We investigated the presence, distribution, and abundance of invasive clams in the Sacramento River between Sacramento and Isleton in 2013 and 2014.
Invasive clams graze on phytoplankton and compete for food with native Delta organisms. Clam and zooplankton grazing are known to limit phytoplankton abundance in the Low Salinity Zone (LSZ) of the Bay-Delta system (near Suisun Bay, between Martinez and Pittsburg). In the LSZ, clams and microzooplankton can consume phytoplankton faster than it is produced, and at some locations in the Sacramento River clams can filter approximately 50 percent of the river’s water per day.
Results show that non-native clams (Corbicula fluminea) were present at all 11 stations. A total of approximately 18,000 clams were collected each year, with approximately 315 clams per 32-yard trawl. Lower clam abundance was observed downstream of the treatment plant’s discharge; this may be related to the lower phytoplankton biomass observed in that section of the river (see river survey).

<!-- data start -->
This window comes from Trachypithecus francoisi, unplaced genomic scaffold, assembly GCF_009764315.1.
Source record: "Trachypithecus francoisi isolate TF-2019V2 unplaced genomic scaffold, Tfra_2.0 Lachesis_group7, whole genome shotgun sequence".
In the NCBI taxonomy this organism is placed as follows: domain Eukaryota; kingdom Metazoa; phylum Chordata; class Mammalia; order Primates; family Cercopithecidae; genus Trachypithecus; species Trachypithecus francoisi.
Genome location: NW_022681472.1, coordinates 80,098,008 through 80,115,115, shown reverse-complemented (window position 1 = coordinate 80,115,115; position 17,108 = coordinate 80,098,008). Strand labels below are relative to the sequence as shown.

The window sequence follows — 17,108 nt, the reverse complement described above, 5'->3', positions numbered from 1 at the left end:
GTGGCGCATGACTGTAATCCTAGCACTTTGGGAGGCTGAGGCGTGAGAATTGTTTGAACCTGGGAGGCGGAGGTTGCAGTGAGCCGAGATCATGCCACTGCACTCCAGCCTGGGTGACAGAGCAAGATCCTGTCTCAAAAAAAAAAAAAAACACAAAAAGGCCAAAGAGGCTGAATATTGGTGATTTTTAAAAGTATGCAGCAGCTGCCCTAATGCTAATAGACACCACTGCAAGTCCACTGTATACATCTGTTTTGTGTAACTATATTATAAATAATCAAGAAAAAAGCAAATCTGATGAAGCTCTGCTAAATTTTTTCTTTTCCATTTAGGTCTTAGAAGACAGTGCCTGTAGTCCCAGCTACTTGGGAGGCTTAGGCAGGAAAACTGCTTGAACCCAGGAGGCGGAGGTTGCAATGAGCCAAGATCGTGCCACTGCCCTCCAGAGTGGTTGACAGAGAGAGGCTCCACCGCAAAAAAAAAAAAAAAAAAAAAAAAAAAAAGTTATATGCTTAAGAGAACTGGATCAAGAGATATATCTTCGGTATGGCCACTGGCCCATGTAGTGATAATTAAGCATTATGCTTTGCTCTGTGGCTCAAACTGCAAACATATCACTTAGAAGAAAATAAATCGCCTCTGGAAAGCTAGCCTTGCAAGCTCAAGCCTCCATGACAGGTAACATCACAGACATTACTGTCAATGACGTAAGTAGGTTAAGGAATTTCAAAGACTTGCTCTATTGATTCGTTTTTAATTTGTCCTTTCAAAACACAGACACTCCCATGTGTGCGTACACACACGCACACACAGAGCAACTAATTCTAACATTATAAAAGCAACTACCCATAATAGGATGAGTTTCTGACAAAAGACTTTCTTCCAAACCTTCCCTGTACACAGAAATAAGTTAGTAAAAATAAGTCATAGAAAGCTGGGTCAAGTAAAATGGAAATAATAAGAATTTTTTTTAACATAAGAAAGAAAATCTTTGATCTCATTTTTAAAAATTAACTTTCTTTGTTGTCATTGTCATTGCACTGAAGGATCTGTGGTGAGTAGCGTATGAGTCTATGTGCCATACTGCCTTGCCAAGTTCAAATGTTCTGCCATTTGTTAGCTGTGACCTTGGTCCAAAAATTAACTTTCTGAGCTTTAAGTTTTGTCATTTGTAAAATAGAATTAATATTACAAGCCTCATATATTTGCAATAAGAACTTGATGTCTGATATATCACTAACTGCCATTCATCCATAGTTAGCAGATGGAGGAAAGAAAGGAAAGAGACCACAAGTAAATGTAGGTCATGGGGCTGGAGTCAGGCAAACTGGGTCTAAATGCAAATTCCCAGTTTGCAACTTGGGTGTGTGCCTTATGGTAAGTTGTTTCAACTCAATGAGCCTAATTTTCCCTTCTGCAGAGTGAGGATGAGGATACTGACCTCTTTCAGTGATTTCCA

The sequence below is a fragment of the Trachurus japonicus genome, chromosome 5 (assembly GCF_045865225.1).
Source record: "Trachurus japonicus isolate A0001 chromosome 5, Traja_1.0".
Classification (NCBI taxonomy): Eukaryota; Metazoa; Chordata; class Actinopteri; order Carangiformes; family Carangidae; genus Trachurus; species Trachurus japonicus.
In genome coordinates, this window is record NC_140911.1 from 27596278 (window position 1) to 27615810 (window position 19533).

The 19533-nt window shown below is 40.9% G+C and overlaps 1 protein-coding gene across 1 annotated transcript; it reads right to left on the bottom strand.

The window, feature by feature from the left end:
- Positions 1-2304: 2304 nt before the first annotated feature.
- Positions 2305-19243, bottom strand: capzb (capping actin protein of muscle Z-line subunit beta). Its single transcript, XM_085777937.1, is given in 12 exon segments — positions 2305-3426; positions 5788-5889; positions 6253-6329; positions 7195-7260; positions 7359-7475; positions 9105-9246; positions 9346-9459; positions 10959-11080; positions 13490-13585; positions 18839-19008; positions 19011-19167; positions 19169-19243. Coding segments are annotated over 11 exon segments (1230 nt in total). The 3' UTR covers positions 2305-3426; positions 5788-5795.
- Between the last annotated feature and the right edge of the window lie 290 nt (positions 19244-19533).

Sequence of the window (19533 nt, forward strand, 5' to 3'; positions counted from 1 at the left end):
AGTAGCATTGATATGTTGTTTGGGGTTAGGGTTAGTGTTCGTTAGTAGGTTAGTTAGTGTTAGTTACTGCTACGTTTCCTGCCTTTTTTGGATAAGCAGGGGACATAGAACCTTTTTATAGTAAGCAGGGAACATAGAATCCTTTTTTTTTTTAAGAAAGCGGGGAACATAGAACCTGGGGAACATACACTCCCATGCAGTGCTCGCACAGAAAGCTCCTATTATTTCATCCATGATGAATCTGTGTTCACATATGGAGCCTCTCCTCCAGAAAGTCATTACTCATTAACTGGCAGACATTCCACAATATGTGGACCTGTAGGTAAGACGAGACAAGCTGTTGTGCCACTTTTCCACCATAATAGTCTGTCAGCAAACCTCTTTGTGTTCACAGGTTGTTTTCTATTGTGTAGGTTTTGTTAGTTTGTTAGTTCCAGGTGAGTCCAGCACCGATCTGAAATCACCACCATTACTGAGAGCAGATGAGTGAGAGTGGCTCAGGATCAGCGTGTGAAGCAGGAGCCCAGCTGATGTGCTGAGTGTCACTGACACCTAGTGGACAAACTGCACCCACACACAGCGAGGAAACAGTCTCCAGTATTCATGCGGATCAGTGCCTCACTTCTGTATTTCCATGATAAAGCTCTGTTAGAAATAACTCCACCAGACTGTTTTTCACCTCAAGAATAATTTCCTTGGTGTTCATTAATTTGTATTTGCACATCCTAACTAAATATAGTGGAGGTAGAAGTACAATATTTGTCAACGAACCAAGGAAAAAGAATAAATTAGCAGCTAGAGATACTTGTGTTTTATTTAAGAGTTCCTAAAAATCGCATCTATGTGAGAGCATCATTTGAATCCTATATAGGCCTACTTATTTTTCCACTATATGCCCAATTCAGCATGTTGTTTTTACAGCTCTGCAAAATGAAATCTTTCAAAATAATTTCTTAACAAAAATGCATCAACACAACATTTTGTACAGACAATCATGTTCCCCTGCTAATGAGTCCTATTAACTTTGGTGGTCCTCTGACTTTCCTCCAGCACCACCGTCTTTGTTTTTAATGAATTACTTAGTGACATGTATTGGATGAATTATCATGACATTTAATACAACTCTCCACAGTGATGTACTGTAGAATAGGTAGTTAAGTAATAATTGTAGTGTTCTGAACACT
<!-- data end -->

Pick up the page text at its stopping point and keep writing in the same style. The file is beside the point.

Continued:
This research is now published in the scientific journal Limnology and Oceanography and is available “open source”:
A river-scale Lagrangian experiment examining controls on phytoplankton dynamics in the presence and absence of treated wastewater effluent high in ammonium. 2017. Tamara E. C. Kraus, Kurt D. Carpenter, Brian A. Bergamaschi, Alexander E. Parker, Elizabeth B. Stumpner, Bryan D. Downing, Nicole M. Travis, Frances P. Wilkerson, Carol Kendall, Timothy D. Mussen. Limnology and Oceanography. Volume 62, Issue 3, Pages 1234–1253.